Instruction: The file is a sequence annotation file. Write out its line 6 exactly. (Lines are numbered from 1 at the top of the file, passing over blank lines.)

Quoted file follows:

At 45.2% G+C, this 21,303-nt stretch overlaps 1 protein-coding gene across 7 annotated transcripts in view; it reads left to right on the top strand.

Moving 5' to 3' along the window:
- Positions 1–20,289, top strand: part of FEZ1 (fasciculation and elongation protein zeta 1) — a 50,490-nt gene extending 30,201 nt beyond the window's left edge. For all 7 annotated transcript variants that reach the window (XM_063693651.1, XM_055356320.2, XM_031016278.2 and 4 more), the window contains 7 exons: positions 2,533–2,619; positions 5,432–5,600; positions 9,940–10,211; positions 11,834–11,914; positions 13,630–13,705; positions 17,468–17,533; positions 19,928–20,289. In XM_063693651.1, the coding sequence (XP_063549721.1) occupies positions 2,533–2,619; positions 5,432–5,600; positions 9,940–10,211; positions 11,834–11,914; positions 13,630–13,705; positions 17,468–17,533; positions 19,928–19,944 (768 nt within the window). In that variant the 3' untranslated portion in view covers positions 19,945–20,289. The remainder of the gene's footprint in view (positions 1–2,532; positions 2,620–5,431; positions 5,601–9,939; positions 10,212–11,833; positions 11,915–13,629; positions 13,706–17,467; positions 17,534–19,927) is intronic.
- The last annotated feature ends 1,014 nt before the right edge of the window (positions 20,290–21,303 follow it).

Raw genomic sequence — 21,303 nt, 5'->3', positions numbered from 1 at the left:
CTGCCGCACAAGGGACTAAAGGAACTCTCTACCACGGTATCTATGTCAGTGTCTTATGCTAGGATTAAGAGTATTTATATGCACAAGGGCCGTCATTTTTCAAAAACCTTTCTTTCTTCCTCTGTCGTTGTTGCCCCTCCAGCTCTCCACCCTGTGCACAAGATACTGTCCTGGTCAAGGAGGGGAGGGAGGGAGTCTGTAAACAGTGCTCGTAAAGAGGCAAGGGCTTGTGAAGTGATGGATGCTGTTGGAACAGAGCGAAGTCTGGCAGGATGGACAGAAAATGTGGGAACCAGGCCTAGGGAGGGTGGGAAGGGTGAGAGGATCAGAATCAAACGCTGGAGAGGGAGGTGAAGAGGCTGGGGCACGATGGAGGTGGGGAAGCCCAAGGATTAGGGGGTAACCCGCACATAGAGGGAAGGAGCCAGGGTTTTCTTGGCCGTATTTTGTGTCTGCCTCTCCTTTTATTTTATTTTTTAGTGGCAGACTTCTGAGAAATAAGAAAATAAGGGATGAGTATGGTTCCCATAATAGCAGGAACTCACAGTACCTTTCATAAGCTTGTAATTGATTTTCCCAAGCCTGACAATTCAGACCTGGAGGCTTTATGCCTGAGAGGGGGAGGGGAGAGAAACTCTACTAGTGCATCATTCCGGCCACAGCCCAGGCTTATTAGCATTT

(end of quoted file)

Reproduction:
CTGCCGCACAAGGGACTAAAGGAACTCTCTACCACGGTATCTATGTCAGTGTCTTATGCTAGGATTAAGAGTATTTATATGCACAAGGGCCGTCATTTTTCAAAAACCTTTCTTTCTTCCTCTGTCGTTGTTGCCCCTCCAGCTCTCCACCCTGTGCACAAGATACTGTCCTGGTCAAGGAGGGGAGGGAGGGAGTCTGTAAACAGTGCTCGTAAAGAGGCAAGGGCTTGTGAAGTGATGGATGCTGTTGGAACAGAGCGAAGTCTGGCAGGATGGACAGAAAATGTGGGAACCAGGCCTAGGGAGGGTGGGAAGGGTGAGAGGATCAGAATCAAACGCTGGAGAGGGAGGTGAAGAGGCTGGGGCACGATGGAGGTGGGGAAGCCCAAGGATTAGGGGGTAACCCGCACATAGAGGGAAGGAGCCAGGGTTTTCTTGGCCGTATTTTGTGTCTGCCTCTCCTTTTATTTTATTTTTTAGTGGCAGACTTCTGAGAAATAAGAAAATAAGGGATGAGTATGGTTCCCATAATAGCAGGAACTCACAGTACCTTTCATAAGCTTGTAATTGATTTTCCCAAGCCTGACAATTCAGACCTGGAGGCTTTATGCCTGAGAGGGGGAGGGGAGAGAAACTCTACTAGTGCATCATTCCGGCCACAGCCCAGGCTTATTAGCATTT